• When we study demographics, we find that medical college seats were more and more occupied by students from remote areas. They studied hard, got high marks, and got admission on merit. Some seats were allocated based on rural allocation also. When these students graduated, they preferred to return to their hometowns and work there privately, rather than toiling in the large cities. This led to further increase in the number of healthcare professionals in suburban and rural areas. The access to healthcare was further increased.
    • Many years back, the provincial governments decided to post newly qualified postgraduates in major specialties like internal medicine, general surgery, orthopedic surgery, pediatrics, and gynecology to District Head Quarters – DHQ hospitals. The move was aimed to reduce pressure on the major tertiary care hospitals in major urban centers. The new postgraduates were initially dismayed at this decision because they had the dreams to make their name the big cities. When they arrived at DHQs finally and started working, they realized what a great opportunity there was to earn money. The private consultant practices established by the first batches of consultants posted at DHQs became the envy of everyone. Their economic fortune besides, the access to specialist healthcare became available in the peripheries. The patients did not have to run to major cities to get treated for some complex diseases at least.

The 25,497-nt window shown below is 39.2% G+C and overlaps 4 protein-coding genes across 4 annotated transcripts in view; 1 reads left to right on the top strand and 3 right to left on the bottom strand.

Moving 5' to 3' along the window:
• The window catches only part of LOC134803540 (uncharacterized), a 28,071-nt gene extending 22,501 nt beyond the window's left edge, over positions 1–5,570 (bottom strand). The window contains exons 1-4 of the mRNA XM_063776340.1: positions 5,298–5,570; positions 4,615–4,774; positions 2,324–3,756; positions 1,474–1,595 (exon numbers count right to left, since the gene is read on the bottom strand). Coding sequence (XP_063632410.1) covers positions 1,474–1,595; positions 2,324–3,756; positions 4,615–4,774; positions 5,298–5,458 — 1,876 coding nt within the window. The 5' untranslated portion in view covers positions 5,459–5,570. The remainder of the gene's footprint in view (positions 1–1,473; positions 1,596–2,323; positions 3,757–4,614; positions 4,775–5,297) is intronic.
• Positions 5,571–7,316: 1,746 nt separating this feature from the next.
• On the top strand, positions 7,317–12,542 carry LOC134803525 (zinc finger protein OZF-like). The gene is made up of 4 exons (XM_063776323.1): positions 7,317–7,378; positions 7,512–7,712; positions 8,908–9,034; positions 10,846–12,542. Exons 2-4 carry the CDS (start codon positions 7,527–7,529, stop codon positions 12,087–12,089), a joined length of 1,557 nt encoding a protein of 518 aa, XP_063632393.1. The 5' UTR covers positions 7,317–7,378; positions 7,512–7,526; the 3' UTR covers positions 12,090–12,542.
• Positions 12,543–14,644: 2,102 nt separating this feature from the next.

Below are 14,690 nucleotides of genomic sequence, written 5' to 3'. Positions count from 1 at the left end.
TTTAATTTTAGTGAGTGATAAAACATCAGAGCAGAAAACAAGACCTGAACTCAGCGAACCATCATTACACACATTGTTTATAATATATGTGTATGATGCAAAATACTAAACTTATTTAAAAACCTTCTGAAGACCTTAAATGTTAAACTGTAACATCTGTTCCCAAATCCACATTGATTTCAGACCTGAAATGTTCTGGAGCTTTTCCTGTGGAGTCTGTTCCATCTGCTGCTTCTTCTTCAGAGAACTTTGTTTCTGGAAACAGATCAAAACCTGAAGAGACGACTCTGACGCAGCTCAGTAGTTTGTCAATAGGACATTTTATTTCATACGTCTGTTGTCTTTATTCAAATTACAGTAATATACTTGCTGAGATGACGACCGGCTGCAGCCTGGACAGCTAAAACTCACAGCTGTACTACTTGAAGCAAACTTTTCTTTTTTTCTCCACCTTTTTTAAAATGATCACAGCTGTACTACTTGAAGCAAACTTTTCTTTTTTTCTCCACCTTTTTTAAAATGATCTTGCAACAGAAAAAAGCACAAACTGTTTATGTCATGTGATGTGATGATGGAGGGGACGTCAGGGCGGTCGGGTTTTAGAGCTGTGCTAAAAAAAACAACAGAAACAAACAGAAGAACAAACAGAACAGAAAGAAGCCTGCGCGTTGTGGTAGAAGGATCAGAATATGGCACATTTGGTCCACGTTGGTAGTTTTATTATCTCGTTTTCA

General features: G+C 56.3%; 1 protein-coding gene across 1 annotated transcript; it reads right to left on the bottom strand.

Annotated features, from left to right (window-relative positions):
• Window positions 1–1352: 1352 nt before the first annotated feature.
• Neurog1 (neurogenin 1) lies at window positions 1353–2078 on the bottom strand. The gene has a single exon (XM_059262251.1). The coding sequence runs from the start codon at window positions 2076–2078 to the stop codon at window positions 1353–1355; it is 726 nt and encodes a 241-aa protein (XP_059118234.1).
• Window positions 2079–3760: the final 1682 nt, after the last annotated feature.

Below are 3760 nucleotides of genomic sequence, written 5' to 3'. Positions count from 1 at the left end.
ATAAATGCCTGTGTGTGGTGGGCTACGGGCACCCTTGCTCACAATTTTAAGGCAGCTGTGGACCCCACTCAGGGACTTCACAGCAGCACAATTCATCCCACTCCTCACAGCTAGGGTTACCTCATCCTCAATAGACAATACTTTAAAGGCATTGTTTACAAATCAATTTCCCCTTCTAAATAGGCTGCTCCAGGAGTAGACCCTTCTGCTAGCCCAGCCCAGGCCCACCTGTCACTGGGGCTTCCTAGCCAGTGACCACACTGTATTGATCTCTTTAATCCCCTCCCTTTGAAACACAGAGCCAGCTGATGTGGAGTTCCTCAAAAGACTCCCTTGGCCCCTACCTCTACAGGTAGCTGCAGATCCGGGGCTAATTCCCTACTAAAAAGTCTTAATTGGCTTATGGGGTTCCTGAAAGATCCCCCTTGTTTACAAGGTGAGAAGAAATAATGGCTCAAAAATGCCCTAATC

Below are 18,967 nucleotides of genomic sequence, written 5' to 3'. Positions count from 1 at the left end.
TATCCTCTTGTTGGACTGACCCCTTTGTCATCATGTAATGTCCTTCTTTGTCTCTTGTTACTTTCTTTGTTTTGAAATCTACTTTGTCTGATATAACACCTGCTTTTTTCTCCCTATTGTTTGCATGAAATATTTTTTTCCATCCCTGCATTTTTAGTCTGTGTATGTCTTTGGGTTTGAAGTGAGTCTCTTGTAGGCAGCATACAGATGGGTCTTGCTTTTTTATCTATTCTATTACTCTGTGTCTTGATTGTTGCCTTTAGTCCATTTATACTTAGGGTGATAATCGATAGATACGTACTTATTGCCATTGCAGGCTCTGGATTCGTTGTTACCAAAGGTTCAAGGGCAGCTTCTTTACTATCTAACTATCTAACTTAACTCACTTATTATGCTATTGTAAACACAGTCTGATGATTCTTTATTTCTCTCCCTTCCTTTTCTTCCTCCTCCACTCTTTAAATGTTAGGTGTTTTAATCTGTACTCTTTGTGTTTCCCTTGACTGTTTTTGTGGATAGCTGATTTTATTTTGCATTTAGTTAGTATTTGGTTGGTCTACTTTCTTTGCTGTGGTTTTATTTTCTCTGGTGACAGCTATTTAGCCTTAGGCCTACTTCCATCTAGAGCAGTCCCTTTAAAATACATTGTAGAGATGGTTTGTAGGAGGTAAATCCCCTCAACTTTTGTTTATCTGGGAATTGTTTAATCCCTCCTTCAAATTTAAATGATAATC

To be Continued……